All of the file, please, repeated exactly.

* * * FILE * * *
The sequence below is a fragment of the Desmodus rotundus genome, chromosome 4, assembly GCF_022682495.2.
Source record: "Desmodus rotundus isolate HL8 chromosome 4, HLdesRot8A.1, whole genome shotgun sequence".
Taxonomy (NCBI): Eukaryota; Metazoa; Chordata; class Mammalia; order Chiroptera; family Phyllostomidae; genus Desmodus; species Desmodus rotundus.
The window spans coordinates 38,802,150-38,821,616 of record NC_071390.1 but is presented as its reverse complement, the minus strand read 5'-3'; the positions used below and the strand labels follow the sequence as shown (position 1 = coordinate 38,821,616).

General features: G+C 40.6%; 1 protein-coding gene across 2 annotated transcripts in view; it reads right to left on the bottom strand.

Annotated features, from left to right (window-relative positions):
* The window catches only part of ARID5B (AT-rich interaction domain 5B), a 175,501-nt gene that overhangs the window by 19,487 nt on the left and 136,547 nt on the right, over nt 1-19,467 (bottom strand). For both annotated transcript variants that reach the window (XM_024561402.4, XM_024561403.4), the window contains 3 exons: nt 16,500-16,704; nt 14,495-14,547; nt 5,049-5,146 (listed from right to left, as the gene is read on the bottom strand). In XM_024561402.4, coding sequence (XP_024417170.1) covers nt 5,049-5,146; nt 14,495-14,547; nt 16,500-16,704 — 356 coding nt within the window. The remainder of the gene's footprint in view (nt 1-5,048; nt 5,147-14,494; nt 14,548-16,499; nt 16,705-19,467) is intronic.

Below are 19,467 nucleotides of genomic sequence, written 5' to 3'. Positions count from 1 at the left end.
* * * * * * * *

The sequence below is a fragment of the Desmodus rotundus genome, chromosome 4, assembly GCF_022682495.2.
Source record: "Desmodus rotundus isolate HL8 chromosome 4, HLdesRot8A.1, whole genome shotgun sequence".
Taxonomy (NCBI): Eukaryota; Metazoa; Chordata; class Mammalia; order Chiroptera; family Phyllostomidae; genus Desmodus; species Desmodus rotundus.
The window spans coordinates 38,802,150-38,821,616 of record NC_071390.1 but is presented as its reverse complement, the minus strand read 5'-3'; the positions used below and the strand labels follow the sequence as shown (position 1 = coordinate 38,821,616).

General features: G+C 40.6%; 1 protein-coding gene across 2 annotated transcripts in view; it reads right to left on the bottom strand.

Annotated features, from left to right (window-relative positions):
* The window catches only part of ARID5B (AT-rich interaction domain 5B), a 175,501-nt gene that overhangs the window by 19,487 nt on the left and 136,547 nt on the right, over nt 1-19,467 (bottom strand). For both annotated transcript variants that reach the window (XM_024561402.4, XM_024561403.4), the window contains 3 exons: nt 16,500-16,704; nt 14,495-14,547; nt 5,049-5,146 (listed from right to left, as the gene is read on the bottom strand). In XM_024561402.4, coding sequence (XP_024417170.1) covers nt 5,049-5,146; nt 14,495-14,547; nt 16,500-16,704 — 356 coding nt within the window. The remainder of the gene's footprint in view (nt 1-5,048; nt 5,147-14,494; nt 14,548-16,499; nt 16,705-19,467) is intronic.

Below are 19,467 nucleotides of genomic sequence, written 5' to 3'. Positions count from 1 at the left end.